Hello interwebs! Today I will be talking about a topic that is near and dear to my heart and I think it’s something that many other people will relate to as well.
Anxiety and other mood disorders affect five out of ten people in the United States. That’s a lot of people who might be struggling with the same issues, with little to nothing spoken about it and what it’s actually like. Today, I will be talking a little bit about my own journey with mental illness and some things I have found that have helped me continue to grow throughout high school.
Anxiety is a difficult beast to deal with. On certain days it feels like the world could end at any moment and other days it feels what I can only describe as depression. It is different for everyone and some people, like myself, have become very good at hiding symptoms because of the stigma of being seen as someone with a mental illness. In the last year, I have become very ” in touch” with my anxiety and have decided that in order to free others like me of their fear of rejection, I should open up and be proud to ” show my battle scars” as it were. Anxiety also has its own stigma, due to the fact that most I’ve talked to consider a normal part of life. I think the hard thing for people ( who aren’t closely involved in their own mental Illness or know the struggles of others) to understand is that we aren’t talking about normal, everyday, stress. This is something that is debilitating for most and is something that can often take the normal out of their lives.
On a more happy note I would like to share a few, somewhat philosophical ways of looking and treating anxiety that was helpful to me, and hopefully will be helpful to some of you out there. For starters, knowing as much as you can about Anxiety and any other related mood disorders is extremely helpful. I think better understanding what is happening to you on a neural level is pretty validating. It reminds you that what you are struggling with is real and that there are thousands of people that struggle with the same things, and to me, that was extremely comforting. Second, I found that having at least one person you can trust is crucial. Unfortunately, too often people with mental illnesses are surrounded by people who don’t and refuse to try to understand what they are going through. I had this struggle and so I sought out to find at least one person who wanted to understand what I am going through and that person, fortunately, was my boyfriend. Having that support has been crucial for me as I am just starting to figure out the ins and outs of what it means to me and what I can do to combat the symptoms.
Finally, as cheesy as this may seem I’ve found meditation to be extremely helpful. Trust me, it isn’t some ” let’s sit by the fire and sing Kumbaya. It’s basically me sitting on my bed with my eyes closed listening to medieval fantasy radio on Pandora. Focusing on breathing and then thinking about the things that make me anxious and thinking about their rational/irrational qualities. Generally speaking, I will always be an advocate for introspection, especially when it is a battle of you vs your mind.
Personally, my own battle with anxiety has been a long and winding road. I’ve been struggling with it for as long as I can remember but never understood what I was feeling. Middle school, in particular, was rough for me because ( for those that know generalized anxiety) you are constantly anxious about everything and filled with self-doubt and self-depreciating thoughts. Mix that in with middle school and you can’t help but have a bad time. In more recent history, like I mentioned earlier, I have learned a lot about what it means to have generalized anxiety and how I can find ways to combat symptoms without simply denying that they exist. I share this with whoever is reading, because I want people to become more aware about mental illness, and that just because you have a mental illness doesn’t mean you are any less capable for sucess, happiness, and a fullness of life that normal people seem to think they have the only key to. Though trust me when I say, It’s more fun to be weird.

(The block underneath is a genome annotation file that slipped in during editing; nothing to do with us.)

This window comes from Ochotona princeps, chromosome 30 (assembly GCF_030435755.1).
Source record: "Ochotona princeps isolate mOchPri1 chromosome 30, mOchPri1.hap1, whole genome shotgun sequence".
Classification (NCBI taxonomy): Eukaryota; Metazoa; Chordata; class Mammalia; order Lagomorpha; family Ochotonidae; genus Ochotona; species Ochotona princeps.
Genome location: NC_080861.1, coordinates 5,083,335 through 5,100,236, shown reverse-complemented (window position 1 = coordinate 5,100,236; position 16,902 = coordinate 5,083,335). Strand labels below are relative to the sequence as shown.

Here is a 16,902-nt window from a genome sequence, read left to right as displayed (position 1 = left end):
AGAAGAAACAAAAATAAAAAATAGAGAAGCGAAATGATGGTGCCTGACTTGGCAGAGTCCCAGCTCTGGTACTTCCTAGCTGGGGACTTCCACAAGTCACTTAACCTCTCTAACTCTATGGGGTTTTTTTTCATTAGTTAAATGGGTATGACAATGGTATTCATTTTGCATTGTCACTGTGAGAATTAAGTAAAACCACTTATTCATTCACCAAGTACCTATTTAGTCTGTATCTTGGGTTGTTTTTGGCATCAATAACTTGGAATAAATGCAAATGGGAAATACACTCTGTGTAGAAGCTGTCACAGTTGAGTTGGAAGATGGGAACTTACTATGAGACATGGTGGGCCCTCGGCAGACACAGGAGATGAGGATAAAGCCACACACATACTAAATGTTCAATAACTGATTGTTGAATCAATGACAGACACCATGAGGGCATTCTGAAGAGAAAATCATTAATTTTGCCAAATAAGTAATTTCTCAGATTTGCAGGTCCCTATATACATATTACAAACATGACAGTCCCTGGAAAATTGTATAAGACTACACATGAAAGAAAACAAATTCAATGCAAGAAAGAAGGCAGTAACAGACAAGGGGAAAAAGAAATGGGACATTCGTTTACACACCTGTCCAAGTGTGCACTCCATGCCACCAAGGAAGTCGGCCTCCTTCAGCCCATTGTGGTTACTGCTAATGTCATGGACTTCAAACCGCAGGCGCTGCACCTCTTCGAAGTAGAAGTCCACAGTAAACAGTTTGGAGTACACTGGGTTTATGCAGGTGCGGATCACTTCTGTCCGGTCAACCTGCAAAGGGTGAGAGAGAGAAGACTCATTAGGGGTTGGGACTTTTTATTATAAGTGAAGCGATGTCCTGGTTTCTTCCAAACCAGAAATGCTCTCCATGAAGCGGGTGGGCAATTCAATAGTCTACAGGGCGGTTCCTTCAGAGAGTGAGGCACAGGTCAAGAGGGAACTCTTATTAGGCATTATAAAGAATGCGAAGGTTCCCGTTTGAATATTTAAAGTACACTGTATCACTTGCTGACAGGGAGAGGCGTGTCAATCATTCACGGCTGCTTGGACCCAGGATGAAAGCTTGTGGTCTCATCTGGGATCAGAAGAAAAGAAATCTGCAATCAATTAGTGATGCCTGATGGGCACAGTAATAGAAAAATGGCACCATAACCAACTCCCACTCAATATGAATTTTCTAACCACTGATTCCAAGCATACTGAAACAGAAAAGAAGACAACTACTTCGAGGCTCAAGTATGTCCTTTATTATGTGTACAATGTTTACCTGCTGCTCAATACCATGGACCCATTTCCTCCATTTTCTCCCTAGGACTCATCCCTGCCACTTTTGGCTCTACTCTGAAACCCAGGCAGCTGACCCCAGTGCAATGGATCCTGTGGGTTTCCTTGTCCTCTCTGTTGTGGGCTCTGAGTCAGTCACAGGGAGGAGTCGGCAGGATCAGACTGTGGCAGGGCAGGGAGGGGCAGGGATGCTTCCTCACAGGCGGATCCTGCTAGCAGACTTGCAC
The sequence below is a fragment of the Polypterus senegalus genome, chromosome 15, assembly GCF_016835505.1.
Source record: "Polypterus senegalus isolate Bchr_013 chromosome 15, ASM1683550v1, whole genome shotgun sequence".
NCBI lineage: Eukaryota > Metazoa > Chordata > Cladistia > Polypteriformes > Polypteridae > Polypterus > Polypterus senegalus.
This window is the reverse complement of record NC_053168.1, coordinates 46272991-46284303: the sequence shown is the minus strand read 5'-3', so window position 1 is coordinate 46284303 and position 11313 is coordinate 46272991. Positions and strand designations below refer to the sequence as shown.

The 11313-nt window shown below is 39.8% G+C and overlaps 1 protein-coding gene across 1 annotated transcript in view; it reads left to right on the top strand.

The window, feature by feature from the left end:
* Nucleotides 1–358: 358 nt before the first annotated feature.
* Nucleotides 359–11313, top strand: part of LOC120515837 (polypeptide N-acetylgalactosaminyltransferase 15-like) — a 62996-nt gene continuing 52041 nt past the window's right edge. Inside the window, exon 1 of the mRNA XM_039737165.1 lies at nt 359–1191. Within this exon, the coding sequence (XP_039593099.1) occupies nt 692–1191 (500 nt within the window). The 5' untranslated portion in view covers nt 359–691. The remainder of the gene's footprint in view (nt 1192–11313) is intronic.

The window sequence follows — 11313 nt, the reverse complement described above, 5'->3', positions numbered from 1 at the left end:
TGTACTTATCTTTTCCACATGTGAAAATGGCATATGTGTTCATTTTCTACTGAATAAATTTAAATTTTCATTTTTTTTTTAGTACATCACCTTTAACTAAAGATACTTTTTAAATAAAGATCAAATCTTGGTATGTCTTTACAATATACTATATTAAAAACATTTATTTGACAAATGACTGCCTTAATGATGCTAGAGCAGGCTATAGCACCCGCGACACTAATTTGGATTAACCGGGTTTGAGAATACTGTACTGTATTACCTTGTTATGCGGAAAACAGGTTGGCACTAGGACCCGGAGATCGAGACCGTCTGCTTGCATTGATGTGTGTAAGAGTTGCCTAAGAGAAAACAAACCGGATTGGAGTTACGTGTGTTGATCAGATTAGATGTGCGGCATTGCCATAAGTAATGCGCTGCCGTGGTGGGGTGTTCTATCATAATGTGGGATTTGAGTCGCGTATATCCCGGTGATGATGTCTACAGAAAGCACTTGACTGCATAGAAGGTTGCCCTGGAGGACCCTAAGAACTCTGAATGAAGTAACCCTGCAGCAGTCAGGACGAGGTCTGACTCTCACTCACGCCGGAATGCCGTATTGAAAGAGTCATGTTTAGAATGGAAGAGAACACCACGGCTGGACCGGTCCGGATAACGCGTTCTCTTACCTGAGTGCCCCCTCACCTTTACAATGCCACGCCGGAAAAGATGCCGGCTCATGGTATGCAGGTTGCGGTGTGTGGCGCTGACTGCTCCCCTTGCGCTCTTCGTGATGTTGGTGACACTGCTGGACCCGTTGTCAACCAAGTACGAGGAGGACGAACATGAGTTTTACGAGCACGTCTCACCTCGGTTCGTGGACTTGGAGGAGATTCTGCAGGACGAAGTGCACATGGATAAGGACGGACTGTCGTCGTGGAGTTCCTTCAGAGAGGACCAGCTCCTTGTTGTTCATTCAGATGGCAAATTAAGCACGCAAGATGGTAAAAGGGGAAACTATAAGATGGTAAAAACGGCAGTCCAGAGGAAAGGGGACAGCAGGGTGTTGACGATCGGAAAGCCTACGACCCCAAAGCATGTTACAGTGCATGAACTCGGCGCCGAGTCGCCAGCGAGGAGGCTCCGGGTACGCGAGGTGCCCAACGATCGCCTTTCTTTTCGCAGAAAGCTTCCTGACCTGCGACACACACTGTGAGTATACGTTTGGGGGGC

Sorry for the super long post, but I really wanted to get a message like this on the blog. I think it is extremely important to continue talking about mental illness and to help people understand that not all mental illness is depression or schizophrenia. I hope that some of you can be helped by this and always feel free to email me if you need someone in your life to support you.
Like someone, I loved told me once long ago, ” If no one else in this world needs you I do”.
For inspiration I shall leave you with this rather wonderful message from my boyfriend; ” I’m not going to pretend I can change or repair things that have happened to you in your past with mere words. But I can present you with some of my seventeen-year-old wisdom. Things that happened to us in our past, like the things you just shared with me, while they may be unfortunate or demeaning or painful to remember, they are, as you said, a part of who we are. Considering all that you said has happened to you, you could have turned out to be a depressed, sad, shut in. But here you are, a sweet fun understanding, pretty and intelligent young woman who managed to make her way into my life of all things. So I think that is worth quite a lot.